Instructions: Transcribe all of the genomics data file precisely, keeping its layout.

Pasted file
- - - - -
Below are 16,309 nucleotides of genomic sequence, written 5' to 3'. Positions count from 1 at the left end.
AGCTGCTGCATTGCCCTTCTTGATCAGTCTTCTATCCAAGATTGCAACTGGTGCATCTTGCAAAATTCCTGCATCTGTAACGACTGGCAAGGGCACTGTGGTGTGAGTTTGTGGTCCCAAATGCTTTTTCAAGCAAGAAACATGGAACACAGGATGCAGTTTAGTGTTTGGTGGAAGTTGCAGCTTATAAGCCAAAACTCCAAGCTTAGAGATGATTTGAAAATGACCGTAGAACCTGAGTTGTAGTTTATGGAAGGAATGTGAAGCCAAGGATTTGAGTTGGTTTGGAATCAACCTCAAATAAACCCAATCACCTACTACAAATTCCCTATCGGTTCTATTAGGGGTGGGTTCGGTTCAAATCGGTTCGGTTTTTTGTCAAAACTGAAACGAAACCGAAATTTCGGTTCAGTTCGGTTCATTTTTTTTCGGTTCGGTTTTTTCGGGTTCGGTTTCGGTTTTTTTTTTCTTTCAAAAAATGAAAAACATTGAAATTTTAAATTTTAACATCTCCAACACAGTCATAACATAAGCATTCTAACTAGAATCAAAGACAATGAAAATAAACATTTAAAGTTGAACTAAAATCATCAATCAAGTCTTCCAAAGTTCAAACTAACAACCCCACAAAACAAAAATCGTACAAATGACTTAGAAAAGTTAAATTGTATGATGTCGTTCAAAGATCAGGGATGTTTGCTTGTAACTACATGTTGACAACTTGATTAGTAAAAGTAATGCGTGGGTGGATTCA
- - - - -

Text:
Below are 16,309 nucleotides of genomic sequence, written 5' to 3'. Positions count from 1 at the left end.
AGCTGCTGCATTGCCCTTCTTGATCAGTCTTCTATCCAAGATTGCAACTGGTGCATCTTGCAAAATTCCTGCATCTGTAACGACTGGCAAGGGCACTGTGGTGTGAGTTTGTGGTCCCAAATGCTTTTTCAAGCAAGAAACATGGAACACAGGATGCAGTTTAGTGTTTGGTGGAAGTTGCAGCTTATAAGCCAAAACTCCAAGCTTAGAGATGATTTGAAAATGACCGTAGAACCTGAGTTGTAGTTTATGGAAGGAATGTGAAGCCAAGGATTTGAGTTGGTTTGGAATCAACCTCAAATAAACCCAATCACCTACTACAAATTCCCTATCGGTTCTATTAGGGGTGGGTTCGGTTCAAATCGGTTCGGTTTTTTGTCAAAACTGAAACGAAACCGAAATTTCGGTTCAGTTCGGTTCATTTTTTTTCGGTTCGGTTTTTTCGGGTTCGGTTTCGGTTTTTTTTTTCTTTCAAAAAATGAAAAACATTGAAATTTTAAATTTTAACATCTCCAACACAGTCATAACATAAGCATTCTAACTAGAATCAAAGACAATGAAAATAAACATTTAAAGTTGAACTAAAATCATCAATCAAGTCTTCCAAAGTTCAAACTAACAACCCCACAAAACAAAAATCGTACAAATGACTTAGAAAAGTTAAATTGTATGATGTCGTTCAAAGATCAGGGATGTTTGCTTGTAACTACATGTTGACAACTTGATTAGTAAAAGTAATGCGTGGGTGGATTCA